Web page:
-Interview- SourMash (2/10/24)

SourMash talks about listeners relating to their music, the current state of Rock music and much more.


From: Pennsylvania
Sounds like: Rock

1. How did you get started with music and how did you develop your sound? How did the name "SourMash" come about and is there any meaning to it?

I think each of us in this band began our musical journeys in different ways, but we all were influenced by others in a way that instilled a strong passion for creating and performing. The sound of Sourmash came from a combination of each of our early influences of classic rock, southern rock, hard rock, and blues. The chemistry of the band kind of dictates what sounds right for each song, while the wide range of influences does not limit how we write and perform.

The name Sourmash kind of symbolizes that blend of ingredients that helps to produce something powerful and smooth. It also speaks to our lifestyle of having a good time and enjoying the good things in life – music, motorcycles, and good whiskey.

2. What do you want people to take away from your music?

Our music is usually about real-life experiences. We hope that our listeners can connect in some way that speaks to some part of them – either by a similar experience, an emotional connection, an escape from their day-to-day, or even just a rhythm that makes them move. We want our audience to walk away with a smile on their faces and always wanting more.

3. How would you describe your sound to the average listener?

Our music is very much a guitar-driven style with a strong rhythm section. It is similar to classic rock of the 70s, but with a bit of a harder edge.

4. Who are three bands you’d like to tour with?

This is a tough, tough question. From our influences and where our music would be most suitable – I imagine we would fit very well with bands like Blue Oyster Cult, Blackberry Smoke, and Blackstone Cherry. Not a bad selection of bands beginning with B.

5. How has Covid affected what you do?

The Covid crisis was actually good for our business in some ways. We reacted quickly during the shutdown and changed the way we operated. We added live-streaming tech and did some full concerts online during that time. It improved our stage presence and overall show. We marketed better with online sales as well. We used the downtime to write and record some new material. And quite honestly, we performed a lot of live shows during that time – just not always the normal indoor venue stuff.

6. What’s your take on the current state of Rock?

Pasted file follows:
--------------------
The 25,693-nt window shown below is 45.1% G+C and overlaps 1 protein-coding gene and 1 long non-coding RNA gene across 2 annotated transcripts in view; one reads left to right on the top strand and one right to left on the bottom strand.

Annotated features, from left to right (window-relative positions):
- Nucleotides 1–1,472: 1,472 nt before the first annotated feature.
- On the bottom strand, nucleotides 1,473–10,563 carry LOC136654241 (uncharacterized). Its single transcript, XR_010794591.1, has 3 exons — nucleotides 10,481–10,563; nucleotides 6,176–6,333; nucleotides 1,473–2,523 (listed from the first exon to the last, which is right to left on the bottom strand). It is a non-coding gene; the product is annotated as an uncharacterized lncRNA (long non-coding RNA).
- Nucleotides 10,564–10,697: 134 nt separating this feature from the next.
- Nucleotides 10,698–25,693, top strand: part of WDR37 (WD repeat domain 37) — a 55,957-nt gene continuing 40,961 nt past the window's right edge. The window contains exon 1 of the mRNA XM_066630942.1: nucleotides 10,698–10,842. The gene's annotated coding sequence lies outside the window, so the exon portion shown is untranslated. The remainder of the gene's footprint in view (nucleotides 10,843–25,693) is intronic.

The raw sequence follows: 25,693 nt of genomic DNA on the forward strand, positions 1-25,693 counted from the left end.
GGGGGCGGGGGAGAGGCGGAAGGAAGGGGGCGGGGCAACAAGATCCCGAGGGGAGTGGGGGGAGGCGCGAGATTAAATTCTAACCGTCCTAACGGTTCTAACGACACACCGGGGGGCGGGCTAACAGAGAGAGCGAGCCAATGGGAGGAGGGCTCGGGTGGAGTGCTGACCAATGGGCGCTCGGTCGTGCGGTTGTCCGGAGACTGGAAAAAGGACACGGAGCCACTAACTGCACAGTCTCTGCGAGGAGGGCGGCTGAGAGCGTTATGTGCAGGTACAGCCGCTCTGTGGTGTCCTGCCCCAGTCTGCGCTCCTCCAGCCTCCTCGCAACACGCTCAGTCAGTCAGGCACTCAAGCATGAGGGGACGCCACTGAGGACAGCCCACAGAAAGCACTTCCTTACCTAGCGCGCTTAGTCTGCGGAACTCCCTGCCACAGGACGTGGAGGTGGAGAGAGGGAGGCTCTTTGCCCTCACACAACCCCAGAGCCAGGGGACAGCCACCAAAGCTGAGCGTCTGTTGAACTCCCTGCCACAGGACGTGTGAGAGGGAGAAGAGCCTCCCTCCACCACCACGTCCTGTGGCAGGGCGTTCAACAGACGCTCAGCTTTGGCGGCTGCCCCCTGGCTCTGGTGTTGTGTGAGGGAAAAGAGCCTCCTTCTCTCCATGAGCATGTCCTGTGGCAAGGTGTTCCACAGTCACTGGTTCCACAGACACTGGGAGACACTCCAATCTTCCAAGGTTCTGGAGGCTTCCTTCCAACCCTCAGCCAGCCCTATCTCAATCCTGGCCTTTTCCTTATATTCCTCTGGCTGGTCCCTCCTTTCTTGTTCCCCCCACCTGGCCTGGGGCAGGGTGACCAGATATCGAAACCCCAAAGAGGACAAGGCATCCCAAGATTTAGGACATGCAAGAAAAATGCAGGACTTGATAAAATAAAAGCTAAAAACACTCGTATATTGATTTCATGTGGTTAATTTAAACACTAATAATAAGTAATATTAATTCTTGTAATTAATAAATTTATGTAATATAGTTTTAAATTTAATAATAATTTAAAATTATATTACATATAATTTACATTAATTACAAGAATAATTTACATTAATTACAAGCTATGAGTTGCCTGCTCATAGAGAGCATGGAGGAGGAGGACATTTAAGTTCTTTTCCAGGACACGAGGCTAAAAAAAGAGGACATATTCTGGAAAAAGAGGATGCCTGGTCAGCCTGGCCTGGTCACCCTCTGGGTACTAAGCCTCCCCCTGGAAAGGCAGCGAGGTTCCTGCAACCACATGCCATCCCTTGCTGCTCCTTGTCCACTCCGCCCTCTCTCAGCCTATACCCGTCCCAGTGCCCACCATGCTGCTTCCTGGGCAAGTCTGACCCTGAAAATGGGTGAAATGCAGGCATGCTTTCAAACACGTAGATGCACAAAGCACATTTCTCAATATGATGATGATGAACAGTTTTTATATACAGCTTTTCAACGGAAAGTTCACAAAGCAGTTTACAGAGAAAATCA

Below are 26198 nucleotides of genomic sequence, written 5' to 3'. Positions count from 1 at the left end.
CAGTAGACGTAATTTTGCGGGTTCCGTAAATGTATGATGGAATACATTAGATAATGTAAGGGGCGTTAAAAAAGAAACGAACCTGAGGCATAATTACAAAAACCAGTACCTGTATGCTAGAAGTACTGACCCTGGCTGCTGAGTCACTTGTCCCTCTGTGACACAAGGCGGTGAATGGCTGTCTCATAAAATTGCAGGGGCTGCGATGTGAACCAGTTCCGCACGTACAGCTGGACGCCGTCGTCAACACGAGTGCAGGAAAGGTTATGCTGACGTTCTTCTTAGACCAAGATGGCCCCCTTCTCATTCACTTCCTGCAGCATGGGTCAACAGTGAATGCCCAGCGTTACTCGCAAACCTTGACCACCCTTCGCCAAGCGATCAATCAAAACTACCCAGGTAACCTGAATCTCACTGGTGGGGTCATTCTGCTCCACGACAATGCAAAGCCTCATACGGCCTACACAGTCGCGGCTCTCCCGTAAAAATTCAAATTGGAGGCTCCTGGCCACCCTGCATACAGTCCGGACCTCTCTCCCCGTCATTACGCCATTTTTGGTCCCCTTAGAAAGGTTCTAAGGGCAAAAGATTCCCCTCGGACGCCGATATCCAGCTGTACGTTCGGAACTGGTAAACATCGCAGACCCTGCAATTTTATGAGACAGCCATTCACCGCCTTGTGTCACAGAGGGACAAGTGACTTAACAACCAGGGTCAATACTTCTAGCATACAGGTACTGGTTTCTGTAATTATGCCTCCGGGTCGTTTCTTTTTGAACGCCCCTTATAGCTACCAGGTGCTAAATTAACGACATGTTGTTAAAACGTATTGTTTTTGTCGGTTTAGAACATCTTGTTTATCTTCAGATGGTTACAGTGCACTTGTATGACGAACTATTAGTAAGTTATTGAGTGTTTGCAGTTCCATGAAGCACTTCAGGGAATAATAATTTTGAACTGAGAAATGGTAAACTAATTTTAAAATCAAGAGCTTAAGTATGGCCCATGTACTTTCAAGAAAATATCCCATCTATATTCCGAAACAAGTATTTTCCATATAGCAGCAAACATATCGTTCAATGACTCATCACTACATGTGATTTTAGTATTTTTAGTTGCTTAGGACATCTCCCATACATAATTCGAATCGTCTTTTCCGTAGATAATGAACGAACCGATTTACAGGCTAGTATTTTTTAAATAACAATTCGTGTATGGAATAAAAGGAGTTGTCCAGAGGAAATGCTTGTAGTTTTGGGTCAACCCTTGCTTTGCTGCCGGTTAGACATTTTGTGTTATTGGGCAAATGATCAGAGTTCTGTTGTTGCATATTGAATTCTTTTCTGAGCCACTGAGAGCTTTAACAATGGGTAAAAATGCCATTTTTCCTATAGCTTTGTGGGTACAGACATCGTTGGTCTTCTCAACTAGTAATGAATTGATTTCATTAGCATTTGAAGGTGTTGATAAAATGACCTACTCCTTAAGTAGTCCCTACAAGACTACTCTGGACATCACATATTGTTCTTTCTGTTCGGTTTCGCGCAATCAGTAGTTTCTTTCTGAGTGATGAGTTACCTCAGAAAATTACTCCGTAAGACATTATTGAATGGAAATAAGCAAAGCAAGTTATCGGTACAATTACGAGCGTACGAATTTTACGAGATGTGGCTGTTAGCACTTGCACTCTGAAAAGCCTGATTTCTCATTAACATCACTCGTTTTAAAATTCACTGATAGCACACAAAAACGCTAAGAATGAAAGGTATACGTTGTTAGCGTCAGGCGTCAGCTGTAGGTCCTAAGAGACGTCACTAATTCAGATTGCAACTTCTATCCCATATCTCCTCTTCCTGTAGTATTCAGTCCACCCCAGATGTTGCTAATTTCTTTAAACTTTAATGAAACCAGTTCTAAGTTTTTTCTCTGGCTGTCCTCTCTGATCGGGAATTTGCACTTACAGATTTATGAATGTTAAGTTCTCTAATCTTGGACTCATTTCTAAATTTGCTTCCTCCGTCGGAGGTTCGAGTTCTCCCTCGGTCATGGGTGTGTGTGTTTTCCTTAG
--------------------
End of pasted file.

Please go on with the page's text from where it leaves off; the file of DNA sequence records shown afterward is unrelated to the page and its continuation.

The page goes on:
Just like anything that becomes a talking point in the news, the whole ‘Rock is dead’ thing came from a sound bite taken out of context of the whole statement. When Gene Simmons was talking about rock being dead, he was speaking to the role of record companies today being much different than they were in the heyday and how streaming is hurting the artists. Rock is very much alive and well. It is a musical style and an attitude that will never go away. Right now, there is a ton of great rock music in the independent scene. Just go listen to so many incredible artists with FTD. Support original, independent artists. Because that is where the creativity lives and new music is born.

7. What’s the current music scene like there in Pennsylvania?

There are so many amazing musicians in our little corner of Western PA. The scene is thriving, and we get tons of support from the communities and venues. However, I feel the many (not all) promoters, media, and radio stations are really missing the mark. Whether it is a lack of understanding, corporate influence or indifference, I am not sure. This place could really explode if more support came from those folks though.

8. What’s your take on the royalties that streaming services pay out to artists?

To coincide with what we discussed about the state of rock - I truly think that audiences today have changed more than the business. Accessibility to music is so widespread that they often expect music to be free or cheap. Capitalism is a complex entity. The market demand determines price. While streaming services offer very low royalty rates, the reason is partially about audience access and demand. Because access to free music is so easy, the demand gets watered down and the royalty rates fall. For us, while we play the game and post our music on the streaming services, we try to promote our downloads from our website as well as physical sales.

9. What’s next for SourMash?

We have so much on our plate. A new album is in the works along with more performances, events, videos… whatever it takes to grow the brand and get our music heard.

10. Any shoutouts?

Huge shout to our families for the love and always having our backs. Scott our roadie. He is a big part of this band and makes our lives much easier. And to all our friends and followers for the tremendous support.